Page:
Thus the universe is to be conceived as attaining the active self-expression of its own variety of opposites—of its own freedom and its own necessity, of its own multiplicity and its own unity, of its own imperfection and its own perfection. All the “opposites” are elements in the nature of things, and are incorrigibly there. The concept of “God” is the way in which we understand this incredible fact—that what cannot be, yet is.
Thus the consequent nature of God is composed of a multiplicity of elements with individual self-realization. It is just as much a multiplicity as it is a unity; it is just as much one immediate fact as it is an unresting advance beyond itself. Thus the actuality of God must also be understood as a multiplicity of actual components in process of creation. This is God in his function of the kingdom of heaven.
Each actuality in the temporal world has its reception into God’s nature. The corresponding element in God’s nature is not temporal actuality, but is the transmutation of that temporal actuality into a living, ever-present fact. An enduring personality in the temporal world is a route of occasions in which the successors with some peculiar completeness sum up their predecessors. The correlate fact in God’s nature is an even more complete unity of life in a chain of elements for which succession does not mean loss of immediate unison. This element in God’s nature inherits from the temporal counterpart according to the same principle as in the temporal world the future inherits from the past. Thus in the sense in which the present occasion is the person now, and yet with his own past, so the counterpart in God is that person in God.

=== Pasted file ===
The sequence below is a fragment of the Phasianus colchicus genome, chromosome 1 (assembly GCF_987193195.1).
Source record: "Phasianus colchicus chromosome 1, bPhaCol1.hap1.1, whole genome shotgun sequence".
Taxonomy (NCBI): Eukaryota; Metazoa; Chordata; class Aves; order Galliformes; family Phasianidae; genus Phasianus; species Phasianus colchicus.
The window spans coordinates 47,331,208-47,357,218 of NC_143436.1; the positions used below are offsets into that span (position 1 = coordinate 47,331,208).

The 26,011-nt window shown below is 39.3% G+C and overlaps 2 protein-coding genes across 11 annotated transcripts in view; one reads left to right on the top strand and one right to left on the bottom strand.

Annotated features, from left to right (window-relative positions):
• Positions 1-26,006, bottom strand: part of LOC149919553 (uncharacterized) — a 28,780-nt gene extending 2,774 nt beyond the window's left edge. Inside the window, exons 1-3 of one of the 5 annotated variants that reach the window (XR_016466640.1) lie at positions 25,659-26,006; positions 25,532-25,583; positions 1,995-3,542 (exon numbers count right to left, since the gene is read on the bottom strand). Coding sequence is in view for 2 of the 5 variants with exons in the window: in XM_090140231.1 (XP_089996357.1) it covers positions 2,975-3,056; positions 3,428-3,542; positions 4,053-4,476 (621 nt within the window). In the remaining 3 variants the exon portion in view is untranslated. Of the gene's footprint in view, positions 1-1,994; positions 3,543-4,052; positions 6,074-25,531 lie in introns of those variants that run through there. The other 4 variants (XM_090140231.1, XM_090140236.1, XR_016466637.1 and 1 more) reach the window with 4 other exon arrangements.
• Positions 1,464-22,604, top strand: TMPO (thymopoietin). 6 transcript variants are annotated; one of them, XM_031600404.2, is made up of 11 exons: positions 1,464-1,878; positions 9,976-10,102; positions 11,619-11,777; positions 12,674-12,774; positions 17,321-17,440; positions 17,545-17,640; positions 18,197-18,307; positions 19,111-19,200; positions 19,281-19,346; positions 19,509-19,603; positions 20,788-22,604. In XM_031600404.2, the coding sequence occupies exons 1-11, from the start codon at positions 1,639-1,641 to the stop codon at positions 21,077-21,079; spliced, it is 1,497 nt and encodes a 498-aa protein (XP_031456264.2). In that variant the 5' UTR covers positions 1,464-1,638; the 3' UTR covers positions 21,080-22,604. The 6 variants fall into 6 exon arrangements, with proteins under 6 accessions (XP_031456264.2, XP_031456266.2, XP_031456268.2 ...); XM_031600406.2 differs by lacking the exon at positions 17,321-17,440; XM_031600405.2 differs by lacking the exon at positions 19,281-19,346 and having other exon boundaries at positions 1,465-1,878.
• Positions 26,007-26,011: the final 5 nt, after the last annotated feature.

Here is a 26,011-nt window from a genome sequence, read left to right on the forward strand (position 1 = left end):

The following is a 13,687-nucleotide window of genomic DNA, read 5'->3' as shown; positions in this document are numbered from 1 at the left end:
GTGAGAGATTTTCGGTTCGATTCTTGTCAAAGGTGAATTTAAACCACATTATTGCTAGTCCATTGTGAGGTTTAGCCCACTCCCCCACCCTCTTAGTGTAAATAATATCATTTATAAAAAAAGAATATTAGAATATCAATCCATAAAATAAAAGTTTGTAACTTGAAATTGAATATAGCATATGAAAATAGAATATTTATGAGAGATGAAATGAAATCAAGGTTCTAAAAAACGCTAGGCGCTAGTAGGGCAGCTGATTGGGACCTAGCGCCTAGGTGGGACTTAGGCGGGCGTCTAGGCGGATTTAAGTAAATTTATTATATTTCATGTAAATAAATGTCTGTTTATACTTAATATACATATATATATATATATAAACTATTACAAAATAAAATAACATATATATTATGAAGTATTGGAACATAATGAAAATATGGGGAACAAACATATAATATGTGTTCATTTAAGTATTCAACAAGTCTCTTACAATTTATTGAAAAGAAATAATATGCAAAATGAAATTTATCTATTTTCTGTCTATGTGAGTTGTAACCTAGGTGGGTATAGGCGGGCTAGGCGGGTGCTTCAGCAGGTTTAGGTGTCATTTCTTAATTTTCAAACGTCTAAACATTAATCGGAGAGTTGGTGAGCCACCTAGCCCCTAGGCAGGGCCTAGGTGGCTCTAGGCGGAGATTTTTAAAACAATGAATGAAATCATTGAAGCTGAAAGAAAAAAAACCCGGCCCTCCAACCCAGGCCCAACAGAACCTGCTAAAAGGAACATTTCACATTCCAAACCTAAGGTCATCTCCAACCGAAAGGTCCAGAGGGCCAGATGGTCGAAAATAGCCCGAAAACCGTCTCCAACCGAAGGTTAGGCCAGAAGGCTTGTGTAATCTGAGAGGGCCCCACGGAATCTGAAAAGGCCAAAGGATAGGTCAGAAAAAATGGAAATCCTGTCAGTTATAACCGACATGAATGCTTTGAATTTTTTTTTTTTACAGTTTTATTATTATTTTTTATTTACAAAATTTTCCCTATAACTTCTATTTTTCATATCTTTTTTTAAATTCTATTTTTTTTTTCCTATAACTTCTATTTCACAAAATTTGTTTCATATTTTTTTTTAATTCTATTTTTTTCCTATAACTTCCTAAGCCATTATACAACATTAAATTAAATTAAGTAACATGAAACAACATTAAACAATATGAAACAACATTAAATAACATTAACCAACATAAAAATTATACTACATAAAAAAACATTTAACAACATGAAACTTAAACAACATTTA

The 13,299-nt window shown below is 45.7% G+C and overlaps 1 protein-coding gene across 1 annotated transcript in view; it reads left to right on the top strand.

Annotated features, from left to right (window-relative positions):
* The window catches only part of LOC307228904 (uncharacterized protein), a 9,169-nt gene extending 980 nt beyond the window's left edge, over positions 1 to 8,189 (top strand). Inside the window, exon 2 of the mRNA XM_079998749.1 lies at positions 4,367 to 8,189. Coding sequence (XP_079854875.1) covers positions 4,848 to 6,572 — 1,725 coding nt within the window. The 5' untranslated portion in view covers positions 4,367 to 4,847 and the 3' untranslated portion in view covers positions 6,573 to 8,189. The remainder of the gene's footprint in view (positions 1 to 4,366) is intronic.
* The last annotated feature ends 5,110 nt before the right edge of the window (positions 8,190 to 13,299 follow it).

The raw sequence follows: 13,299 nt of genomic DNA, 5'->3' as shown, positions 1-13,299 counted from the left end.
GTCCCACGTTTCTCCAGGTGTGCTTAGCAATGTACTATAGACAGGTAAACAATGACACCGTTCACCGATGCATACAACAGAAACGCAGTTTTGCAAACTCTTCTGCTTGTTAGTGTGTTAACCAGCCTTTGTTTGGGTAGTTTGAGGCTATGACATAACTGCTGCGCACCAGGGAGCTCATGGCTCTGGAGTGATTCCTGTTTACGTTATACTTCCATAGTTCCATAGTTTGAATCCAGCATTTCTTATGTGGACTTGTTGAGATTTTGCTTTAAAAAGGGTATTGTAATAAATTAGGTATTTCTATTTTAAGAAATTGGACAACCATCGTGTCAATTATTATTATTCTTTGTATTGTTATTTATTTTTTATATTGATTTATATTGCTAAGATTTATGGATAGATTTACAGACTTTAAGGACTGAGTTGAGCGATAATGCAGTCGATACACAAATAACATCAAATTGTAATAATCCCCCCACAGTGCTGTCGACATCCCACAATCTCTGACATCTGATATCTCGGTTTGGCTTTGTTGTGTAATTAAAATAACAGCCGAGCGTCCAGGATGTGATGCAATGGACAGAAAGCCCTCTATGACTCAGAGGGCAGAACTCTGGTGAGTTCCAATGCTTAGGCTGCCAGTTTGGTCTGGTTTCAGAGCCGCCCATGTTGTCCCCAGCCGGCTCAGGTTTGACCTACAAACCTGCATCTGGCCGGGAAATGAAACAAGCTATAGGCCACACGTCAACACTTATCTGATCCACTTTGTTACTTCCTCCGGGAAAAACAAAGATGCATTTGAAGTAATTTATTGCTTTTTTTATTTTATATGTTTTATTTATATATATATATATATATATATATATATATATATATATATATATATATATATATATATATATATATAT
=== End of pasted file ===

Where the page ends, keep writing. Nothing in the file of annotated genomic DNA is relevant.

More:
But the principle of universal relativity is not to be stopped at the consequent nature of God. This nature itself passes into the temporal world according to its gradation of relevance to the various concrescent occasions. There are thus four creative phases in which the universe accomplishes its actuality. There is first the phase of conceptual origination, deficient in actuality, but infinite in its adjustment of valuation. Secondly, there is the temporal phase of physical origination, with its multiplicity of actualities. In this phase full actuality is attained; but there is deficiency in the solidarity of individuals with each other. This phase derives its determinate conditions from the first phase. Thirdly, there is the phase of perfected actuality, in which the many are one everlastingly, without the qualification of any loss either of individual identity or of completeness of unity. In everlastingness, immediacy is reconciled with objective immortality. This phase derives the conditions of its being from the two antecedent phases. In the fourth phase, the creative action completes itself. For the perfected actuality passes back into the temporal world, and qualifies this world so that each temporal actuality includes it as an immediate fact of relevant experience. For the kingdom of heaven is with us today. The action of the fourth phase is the love of God for the world. It is the particular providence for particular occasions. What is done in the world is transformed into a reality in heaven, and the reality in heaven passes back into the world. By reason of this reciprocal relation, the love in the world passes into the love in heaven, and floods back again into the world. In this sense, God is the great companion—the fellow-sufferer who understands.
We find here the final application of the doctrine of objective immortality. Throughout the perishing occasions in the life of each temporal Creature, the inward source of distaste or of refreshment, the judge arising out of the very nature of things, redeemer or goddess of mischief, is the transformation of Itself, everlasting in the Being of God. In this way, the insistent craving is justified—the insistent craving that zest for existence be refreshed by the ever-present, unfading importance of our immediate actions, which perish and yet live for evermore.
1 Metaphysics 1072a 2332, trans. by Professor W. D. Ross. My attention was called to the appositeness of this particular quotation by Mr. F. J. Carson. [Note by ANW.—A.F.]